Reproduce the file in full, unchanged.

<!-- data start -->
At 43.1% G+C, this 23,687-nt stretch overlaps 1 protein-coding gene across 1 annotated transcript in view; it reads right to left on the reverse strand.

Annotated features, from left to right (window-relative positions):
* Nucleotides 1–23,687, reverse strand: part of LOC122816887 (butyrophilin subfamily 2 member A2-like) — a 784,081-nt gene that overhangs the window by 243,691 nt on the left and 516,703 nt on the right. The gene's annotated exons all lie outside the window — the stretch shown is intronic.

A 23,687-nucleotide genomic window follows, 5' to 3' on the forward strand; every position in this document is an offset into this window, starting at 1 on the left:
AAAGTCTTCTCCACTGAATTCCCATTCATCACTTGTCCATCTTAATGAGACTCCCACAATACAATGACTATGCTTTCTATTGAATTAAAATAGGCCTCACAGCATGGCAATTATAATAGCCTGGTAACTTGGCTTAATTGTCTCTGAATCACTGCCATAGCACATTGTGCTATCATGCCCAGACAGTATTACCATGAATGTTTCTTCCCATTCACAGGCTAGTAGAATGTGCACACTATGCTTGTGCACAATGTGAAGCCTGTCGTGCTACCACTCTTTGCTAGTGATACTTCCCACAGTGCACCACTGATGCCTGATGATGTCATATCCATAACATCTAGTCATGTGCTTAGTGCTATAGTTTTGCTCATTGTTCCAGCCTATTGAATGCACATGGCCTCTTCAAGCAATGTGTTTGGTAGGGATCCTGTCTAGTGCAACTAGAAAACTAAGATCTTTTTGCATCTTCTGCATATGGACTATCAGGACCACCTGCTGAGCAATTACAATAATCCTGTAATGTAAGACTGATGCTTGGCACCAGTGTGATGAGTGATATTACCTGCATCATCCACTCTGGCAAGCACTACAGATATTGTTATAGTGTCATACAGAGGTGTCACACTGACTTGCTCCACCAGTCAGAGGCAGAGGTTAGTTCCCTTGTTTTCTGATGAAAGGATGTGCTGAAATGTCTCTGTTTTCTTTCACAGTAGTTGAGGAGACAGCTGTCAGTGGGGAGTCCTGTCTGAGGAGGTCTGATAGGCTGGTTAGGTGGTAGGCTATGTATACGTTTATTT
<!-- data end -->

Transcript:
At 43.1% G+C, this 23,687-nt stretch overlaps 1 protein-coding gene across 1 annotated transcript in view; it reads right to left on the reverse strand.

Annotated features, from left to right (window-relative positions):
* Nucleotides 1–23,687, reverse strand: part of LOC122816887 (butyrophilin subfamily 2 member A2-like) — a 784,081-nt gene that overhangs the window by 243,691 nt on the left and 516,703 nt on the right. The gene's annotated exons all lie outside the window — the stretch shown is intronic.

A 23,687-nucleotide genomic window follows, 5' to 3' on the forward strand; every position in this document is an offset into this window, starting at 1 on the left:
AAAGTCTTCTCCACTGAATTCCCATTCATCACTTGTCCATCTTAATGAGACTCCCACAATACAATGACTATGCTTTCTATTGAATTAAAATAGGCCTCACAGCATGGCAATTATAATAGCCTGGTAACTTGGCTTAATTGTCTCTGAATCACTGCCATAGCACATTGTGCTATCATGCCCAGACAGTATTACCATGAATGTTTCTTCCCATTCACAGGCTAGTAGAATGTGCACACTATGCTTGTGCACAATGTGAAGCCTGTCGTGCTACCACTCTTTGCTAGTGATACTTCCCACAGTGCACCACTGATGCCTGATGATGTCATATCCATAACATCTAGTCATGTGCTTAGTGCTATAGTTTTGCTCATTGTTCCAGCCTATTGAATGCACATGGCCTCTTCAAGCAATGTGTTTGGTAGGGATCCTGTCTAGTGCAACTAGAAAACTAAGATCTTTTTGCATCTTCTGCATATGGACTATCAGGACCACCTGCTGAGCAATTACAATAATCCTGTAATGTAAGACTGATGCTTGGCACCAGTGTGATGAGTGATATTACCTGCATCATCCACTCTGGCAAGCACTACAGATATTGTTATAGTGTCATACAGAGGTGTCACACTGACTTGCTCCACCAGTCAGAGGCAGAGGTTAGTTCCCTTGTTTTCTGATGAAAGGATGTGCTGAAATGTCTCTGTTTTCTTTCACAGTAGTTGAGGAGACAGCTGTCAGTGGGGAGTCCTGTCTGAGGAGGTCTGATAGGCTGGTTAGGTGGTAGGCTATGTATACGTTTATTT